(2) Advanced characterizations, including in situ and ex situ techniques, are highly desirable for an in-depth study and to further clarify the corrosion mechanisms of Al corrosion. These kinds of characterizations can be carried out in combination with multi-scale modeling simulations to provide atomistic insights.

(3) From the viewpoint of practical applications, the evaluation of the Al corrosion strategies is suggested to be undertaken in practical scenarios rather than in mild laboratory conditions since external temperature and mechanical stress are important aspects in practical applications.


Authors’ contributions

Conceptualization, methodology, writing - original draft: Qiao L

Writing - review and editing, figures set up: Han C

Literature survey - revision: Chen G, Ma Y, Ma J, Shui X, Dong S, Xu G, Zhou X, Cui Z

Supervision, writing - review and editing: Cui G

Availability of data and materials

Not applicable.

Financial support and sponsorship

This work was supported by the National Natural Science Foundation of China (Grants 22102206, 21901248, and U22A20440), Natural Science Foundation of Shandong Province (Grants ZR2021QB030 and 2023HWYQ-104), the Strategic Priority Research Program of Chinese Academy of Sciences (Grant XDA22010600), Key-Area Research and Development Program of Guangdong Province (Grant 2020B090919005), and the Taishan Scholars Program. L. Q. gratefully acknowledges further support from Shandong Energy Institute (Grant E2553F01) and the Natural Science Foundation of Qingdao City (Grant 23-2-1-22-zyyd-jch).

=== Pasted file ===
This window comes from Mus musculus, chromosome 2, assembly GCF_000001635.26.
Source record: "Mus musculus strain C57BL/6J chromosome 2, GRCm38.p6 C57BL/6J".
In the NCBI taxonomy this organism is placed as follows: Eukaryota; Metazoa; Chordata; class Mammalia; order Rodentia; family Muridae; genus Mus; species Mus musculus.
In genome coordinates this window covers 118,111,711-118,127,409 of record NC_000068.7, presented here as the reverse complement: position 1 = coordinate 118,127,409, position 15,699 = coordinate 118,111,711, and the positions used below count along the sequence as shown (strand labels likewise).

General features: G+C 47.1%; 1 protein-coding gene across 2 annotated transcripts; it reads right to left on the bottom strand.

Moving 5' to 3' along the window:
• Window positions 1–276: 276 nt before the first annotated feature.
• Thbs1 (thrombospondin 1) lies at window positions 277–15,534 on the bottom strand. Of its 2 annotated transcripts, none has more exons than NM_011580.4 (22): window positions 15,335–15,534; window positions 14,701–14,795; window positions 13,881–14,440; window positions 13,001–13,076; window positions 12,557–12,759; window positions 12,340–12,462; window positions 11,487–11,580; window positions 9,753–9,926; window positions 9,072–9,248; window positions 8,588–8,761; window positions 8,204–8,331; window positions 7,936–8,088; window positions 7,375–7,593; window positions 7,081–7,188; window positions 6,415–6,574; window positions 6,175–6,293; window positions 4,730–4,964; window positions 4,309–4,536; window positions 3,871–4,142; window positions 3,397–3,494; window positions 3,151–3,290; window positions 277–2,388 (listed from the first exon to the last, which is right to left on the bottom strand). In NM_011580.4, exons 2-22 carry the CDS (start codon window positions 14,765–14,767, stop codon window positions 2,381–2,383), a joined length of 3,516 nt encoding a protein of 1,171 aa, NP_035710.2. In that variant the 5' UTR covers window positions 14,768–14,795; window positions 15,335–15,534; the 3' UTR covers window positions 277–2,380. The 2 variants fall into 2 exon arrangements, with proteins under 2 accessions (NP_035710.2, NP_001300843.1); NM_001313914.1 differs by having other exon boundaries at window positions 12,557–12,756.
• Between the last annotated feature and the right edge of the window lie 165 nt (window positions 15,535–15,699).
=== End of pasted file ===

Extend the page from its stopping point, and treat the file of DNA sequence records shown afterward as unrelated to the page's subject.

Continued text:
Conflicts of interest

All authors declared that there are no conflicts of interest.

Ethical approval and consent to participate

Not applicable.

Consent for publication

Not applicable.


© The Author(s) 2023.


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OAE Style

Han C, Chen G, Ma Y, Ma J, Shui X, Dong S, Xu G, Zhou X, Cui Z, Qiao L, Cui G. Strategies towards inhibition of aluminum current collector corrosion in lithium batteries. Energy Mater 2023;3:300052.

AMA Style

Han C, Chen G, Ma Y, Ma J, Shui X, Dong S, Xu G, Zhou X, Cui Z, Qiao L, Cui G. Strategies towards inhibition of aluminum current collector corrosion in lithium batteries. Energy Materials. 2023; 3(6): 300052.

Chicago/Turabian Style

Changxing Han, Guansheng Chen, Yu Ma, Jun Ma, Xiong Shui, Shanmu Dong, Gaojie Xu, Xinhong Zhou, Zili Cui, Lixin Qiao, Guanglei Cui. 2023. "Strategies towards inhibition of aluminum current collector corrosion in lithium batteries" Energy Materials. 3, no.6: 300052.

ACS Style

Han, C.; Chen G.; Ma Y.; Ma J.; Shui X.; Dong S.; Xu G.; Zhou X.; Cui Z.; Qiao L.; Cui G. Strategies towards inhibition of aluminum current collector corrosion in lithium batteries. Energy Mater. 2023, 3, 300052.